Rigid regulations threaten the opportunities offered by the circular economy

Esa Laurinsilta
Esa Laurinsilta
Director, Strategic Partnerships, UPM
29 January 2015

Resource efficiency is at the core of UPM’s Biofore strategy. We aim to use valuable and renewable forest biomass as responsibly and efficiently as possible. The circular economy is a new economic model in which materials and value circulate and added value is generated by services and smart operations.

In the forestry industry, the circular economy might sound like nothing more than a new name for the operating model that we have been developing for years. However, on a wider scale, the circular way of thinking creates new business opportunities for us, as it combines environmental and economic targets. We are actively involved in the development of the bioeconomy and in the economic and industrial revolution based on it. The UPM Ecodesign concept that we have incorporated into product and process development is an excellent example of responsible business practices. We drive changes in attitudes and practices, aiming to effect permanent change.

Linear-and-circular-economy-diagrams-870x490
Linear and circular economy diagram (source: EllenMacArthur Foundation)

The circular economy is becoming more widely accepted in Europe, and Finnish politicians have a good understanding of the possibilities it creates. Finland has the opportunity to emerge as a frontrunner in the circular economy in Europe, as we already have solid foundations in place. One of the challenges that the new government faces is to facilitate the development of the circular and bioeconomy by creating industry programmes and applicable regulations that support the initiatives. The industry is very concerned about the rigid bureaucracy and regulations that complicate aspects such as the utilisation of industrial side-streams. Close co-operation within all industry sectors in Finland is crucial. By creating unified systemic solutions across different sectors (the food, chemical and forestry industries and agriculture), we create new business opportunities, for example in the development of energy systems and nutrient recycling.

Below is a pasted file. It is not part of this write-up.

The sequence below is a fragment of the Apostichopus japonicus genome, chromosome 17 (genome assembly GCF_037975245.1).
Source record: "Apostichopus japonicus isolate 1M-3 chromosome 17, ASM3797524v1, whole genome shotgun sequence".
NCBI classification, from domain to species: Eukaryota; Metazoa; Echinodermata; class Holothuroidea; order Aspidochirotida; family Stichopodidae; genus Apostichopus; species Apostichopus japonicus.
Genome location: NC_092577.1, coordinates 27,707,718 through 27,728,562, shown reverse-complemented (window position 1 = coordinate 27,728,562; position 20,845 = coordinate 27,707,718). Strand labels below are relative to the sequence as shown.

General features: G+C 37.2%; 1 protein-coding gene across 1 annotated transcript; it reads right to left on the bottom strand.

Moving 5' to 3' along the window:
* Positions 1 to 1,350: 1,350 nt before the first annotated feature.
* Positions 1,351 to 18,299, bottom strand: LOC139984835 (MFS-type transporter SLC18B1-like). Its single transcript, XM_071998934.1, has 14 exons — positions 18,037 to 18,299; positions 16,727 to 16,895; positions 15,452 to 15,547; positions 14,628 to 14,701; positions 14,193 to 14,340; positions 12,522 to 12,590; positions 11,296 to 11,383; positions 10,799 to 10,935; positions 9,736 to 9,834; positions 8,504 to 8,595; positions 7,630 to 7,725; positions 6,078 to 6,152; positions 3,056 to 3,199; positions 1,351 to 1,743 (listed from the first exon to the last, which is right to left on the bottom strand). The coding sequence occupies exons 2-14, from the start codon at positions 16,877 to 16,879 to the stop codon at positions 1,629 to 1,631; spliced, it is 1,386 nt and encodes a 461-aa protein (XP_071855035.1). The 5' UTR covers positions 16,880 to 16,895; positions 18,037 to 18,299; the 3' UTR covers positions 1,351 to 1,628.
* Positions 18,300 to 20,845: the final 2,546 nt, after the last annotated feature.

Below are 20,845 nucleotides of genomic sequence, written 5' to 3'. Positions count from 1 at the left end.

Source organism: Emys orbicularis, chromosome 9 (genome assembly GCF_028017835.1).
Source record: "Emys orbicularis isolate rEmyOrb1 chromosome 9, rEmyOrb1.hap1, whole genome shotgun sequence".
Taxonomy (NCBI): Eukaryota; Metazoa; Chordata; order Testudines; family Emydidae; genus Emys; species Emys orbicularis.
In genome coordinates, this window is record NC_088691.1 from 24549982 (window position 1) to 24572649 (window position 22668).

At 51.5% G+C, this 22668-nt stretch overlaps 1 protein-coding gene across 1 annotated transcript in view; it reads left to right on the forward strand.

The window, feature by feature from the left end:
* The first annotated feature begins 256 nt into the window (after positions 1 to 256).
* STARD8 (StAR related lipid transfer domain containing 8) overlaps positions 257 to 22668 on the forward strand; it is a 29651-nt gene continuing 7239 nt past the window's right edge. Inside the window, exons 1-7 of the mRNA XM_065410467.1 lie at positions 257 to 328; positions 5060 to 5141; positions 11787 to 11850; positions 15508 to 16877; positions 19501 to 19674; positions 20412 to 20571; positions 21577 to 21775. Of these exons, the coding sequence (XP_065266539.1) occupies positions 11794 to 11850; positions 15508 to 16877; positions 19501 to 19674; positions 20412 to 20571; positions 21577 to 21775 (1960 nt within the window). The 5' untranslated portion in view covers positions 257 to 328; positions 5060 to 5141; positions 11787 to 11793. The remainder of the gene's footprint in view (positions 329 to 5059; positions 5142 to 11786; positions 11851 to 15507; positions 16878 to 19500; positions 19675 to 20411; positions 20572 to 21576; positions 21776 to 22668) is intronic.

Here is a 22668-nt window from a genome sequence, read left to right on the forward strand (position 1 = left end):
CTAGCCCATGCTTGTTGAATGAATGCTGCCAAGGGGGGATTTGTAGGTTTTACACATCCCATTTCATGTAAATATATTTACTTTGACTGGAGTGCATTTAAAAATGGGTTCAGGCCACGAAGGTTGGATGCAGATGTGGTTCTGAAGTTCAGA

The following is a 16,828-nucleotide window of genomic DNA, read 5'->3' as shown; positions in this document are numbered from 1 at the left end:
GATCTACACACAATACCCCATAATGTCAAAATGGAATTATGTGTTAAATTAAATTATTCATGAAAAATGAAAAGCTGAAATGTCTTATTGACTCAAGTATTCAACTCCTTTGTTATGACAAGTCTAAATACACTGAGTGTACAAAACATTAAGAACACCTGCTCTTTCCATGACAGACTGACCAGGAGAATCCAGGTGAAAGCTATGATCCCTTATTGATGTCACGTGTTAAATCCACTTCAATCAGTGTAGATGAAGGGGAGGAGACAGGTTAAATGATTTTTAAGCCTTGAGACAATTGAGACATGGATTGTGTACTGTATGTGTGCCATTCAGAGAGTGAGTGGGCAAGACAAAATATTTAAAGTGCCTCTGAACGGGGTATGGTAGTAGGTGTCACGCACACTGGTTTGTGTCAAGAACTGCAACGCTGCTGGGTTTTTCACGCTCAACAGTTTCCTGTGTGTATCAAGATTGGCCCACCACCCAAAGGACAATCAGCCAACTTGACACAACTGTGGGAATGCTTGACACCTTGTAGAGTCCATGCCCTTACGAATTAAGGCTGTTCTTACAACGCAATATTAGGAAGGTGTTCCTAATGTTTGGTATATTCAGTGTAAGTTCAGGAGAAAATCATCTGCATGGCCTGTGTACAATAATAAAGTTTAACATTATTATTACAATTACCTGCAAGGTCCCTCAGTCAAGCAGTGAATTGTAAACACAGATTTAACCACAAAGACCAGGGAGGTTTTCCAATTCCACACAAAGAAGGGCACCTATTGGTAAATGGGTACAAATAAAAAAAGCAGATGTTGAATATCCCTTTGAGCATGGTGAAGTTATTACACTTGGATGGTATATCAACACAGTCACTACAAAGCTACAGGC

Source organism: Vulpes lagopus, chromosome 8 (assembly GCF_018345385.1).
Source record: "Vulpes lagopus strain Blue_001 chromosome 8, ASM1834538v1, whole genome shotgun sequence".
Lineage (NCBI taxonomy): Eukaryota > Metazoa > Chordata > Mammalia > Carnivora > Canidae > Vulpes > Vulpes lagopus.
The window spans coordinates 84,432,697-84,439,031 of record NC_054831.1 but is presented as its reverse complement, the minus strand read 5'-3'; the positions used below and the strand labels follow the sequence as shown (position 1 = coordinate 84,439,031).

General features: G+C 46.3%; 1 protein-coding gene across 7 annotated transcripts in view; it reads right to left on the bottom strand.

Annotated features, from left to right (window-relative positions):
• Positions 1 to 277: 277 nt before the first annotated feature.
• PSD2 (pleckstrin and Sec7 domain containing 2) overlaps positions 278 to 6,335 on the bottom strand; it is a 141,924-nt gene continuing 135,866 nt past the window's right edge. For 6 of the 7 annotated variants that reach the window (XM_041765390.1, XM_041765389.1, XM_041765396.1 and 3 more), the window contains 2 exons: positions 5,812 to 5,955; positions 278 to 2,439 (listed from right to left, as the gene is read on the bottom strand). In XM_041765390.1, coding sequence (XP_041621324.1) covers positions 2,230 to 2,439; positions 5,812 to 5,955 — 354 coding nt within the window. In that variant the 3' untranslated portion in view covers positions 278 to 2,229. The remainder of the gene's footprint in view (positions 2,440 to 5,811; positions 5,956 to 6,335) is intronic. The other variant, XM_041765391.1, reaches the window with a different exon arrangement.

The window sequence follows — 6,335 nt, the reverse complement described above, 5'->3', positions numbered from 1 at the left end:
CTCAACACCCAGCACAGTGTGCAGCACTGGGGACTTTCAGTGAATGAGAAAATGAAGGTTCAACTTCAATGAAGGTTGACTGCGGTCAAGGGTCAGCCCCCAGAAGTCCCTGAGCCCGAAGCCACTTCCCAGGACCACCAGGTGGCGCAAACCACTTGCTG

The Finnish Innovation Fund Sitra has been a strong promoter of the circular economy, and this January it organised the Kiertotalous 2015 conference, which was attended by 600 representatives of various stakeholders at the Helsinki Kaapelitehdas. The conference keynote speaker was Joss Bleriot from the Ellen MacArthur Foundation, one of the global pioneers of the circular economy. The foundation has developed a circular model that takes into consideration the re-use and utilisation of technical and biological raw materials in addition to recycling. The old linear economic model, with its wasteful use of resources, needs to be replaced with the new cyclical model. Joss Bleriot also underlined the importance of education and pointed out that we need to make the circular economic model part of the education of tomorrow’s professionals.

As the circular economy relies heavily on local operations, it is essential that we organise activities on a national level in Finland. The Strategic Centres for Science, Technology and Innovation—in particular FIBIC and Cleen—have the opportunity to play a major role in the promotion and development of circular and bioeconomy programmes. The bioeconomy value chain needs more players, which creates opportunities for large and small businesses and start-ups working in partnership with research institutes.

Why the circular economy makes business sense, read more:

https://agenda.weforum.org/2014/11/making-transition-circular-economy/
http://www.ellenmacarthurfoundation.org/

Diagrams’ source: EllenMacArthur Foundation

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